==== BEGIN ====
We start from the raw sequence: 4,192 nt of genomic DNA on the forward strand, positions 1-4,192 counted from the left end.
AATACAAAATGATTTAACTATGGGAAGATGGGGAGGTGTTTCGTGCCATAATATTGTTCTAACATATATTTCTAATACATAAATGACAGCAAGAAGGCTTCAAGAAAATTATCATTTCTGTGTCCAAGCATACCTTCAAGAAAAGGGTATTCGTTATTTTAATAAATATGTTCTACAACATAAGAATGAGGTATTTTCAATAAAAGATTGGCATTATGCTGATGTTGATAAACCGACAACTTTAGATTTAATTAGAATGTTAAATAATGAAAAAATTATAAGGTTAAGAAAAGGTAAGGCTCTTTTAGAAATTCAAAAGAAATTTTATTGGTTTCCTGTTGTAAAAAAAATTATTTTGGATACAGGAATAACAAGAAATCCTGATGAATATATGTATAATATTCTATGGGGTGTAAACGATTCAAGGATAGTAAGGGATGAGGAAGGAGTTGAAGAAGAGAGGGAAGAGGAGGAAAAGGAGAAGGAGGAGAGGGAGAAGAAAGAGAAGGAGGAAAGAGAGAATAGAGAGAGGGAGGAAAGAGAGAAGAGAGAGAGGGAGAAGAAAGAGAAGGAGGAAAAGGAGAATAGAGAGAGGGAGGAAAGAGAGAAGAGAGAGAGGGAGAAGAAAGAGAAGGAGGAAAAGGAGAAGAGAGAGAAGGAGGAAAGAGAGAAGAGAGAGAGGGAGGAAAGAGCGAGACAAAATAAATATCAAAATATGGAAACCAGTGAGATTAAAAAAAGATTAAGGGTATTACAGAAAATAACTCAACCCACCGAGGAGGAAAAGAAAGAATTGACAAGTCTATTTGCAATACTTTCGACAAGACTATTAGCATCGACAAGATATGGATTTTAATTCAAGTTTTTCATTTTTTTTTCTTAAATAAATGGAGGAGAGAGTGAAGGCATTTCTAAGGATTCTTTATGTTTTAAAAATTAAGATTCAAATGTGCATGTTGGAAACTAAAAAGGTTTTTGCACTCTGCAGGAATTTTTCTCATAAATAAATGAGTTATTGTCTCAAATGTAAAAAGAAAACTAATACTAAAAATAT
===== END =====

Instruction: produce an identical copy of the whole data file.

We start from the raw sequence: 4,192 nt of genomic DNA on the forward strand, positions 1-4,192 counted from the left end.
AATACAAAATGATTTAACTATGGGAAGATGGGGAGGTGTTTCGTGCCATAATATTGTTCTAACATATATTTCTAATACATAAATGACAGCAAGAAGGCTTCAAGAAAATTATCATTTCTGTGTCCAAGCATACCTTCAAGAAAAGGGTATTCGTTATTTTAATAAATATGTTCTACAACATAAGAATGAGGTATTTTCAATAAAAGATTGGCATTATGCTGATGTTGATAAACCGACAACTTTAGATTTAATTAGAATGTTAAATAATGAAAAAATTATAAGGTTAAGAAAAGGTAAGGCTCTTTTAGAAATTCAAAAGAAATTTTATTGGTTTCCTGTTGTAAAAAAAATTATTTTGGATACAGGAATAACAAGAAATCCTGATGAATATATGTATAATATTCTATGGGGTGTAAACGATTCAAGGATAGTAAGGGATGAGGAAGGAGTTGAAGAAGAGAGGGAAGAGGAGGAAAAGGAGAAGGAGGAGAGGGAGAAGAAAGAGAAGGAGGAAAGAGAGAATAGAGAGAGGGAGGAAAGAGAGAAGAGAGAGAGGGAGAAGAAAGAGAAGGAGGAAAAGGAGAATAGAGAGAGGGAGGAAAGAGAGAAGAGAGAGAGGGAGAAGAAAGAGAAGGAGGAAAAGGAGAAGAGAGAGAAGGAGGAAAGAGAGAAGAGAGAGAGGGAGGAAAGAGCGAGACAAAATAAATATCAAAATATGGAAACCAGTGAGATTAAAAAAAGATTAAGGGTATTACAGAAAATAACTCAACCCACCGAGGAGGAAAAGAAAGAATTGACAAGTCTATTTGCAATACTTTCGACAAGACTATTAGCATCGACAAGATATGGATTTTAATTCAAGTTTTTCATTTTTTTTTCTTAAATAAATGGAGGAGAGAGTGAAGGCATTTCTAAGGATTCTTTATGTTTTAAAAATTAAGATTCAAATGTGCATGTTGGAAACTAAAAAGGTTTTTGCACTCTGCAGGAATTTTTCTCATAAATAAATGAGTTATTGTCTCAAATGTAAAAAGAAAACTAATACTAAAAATAT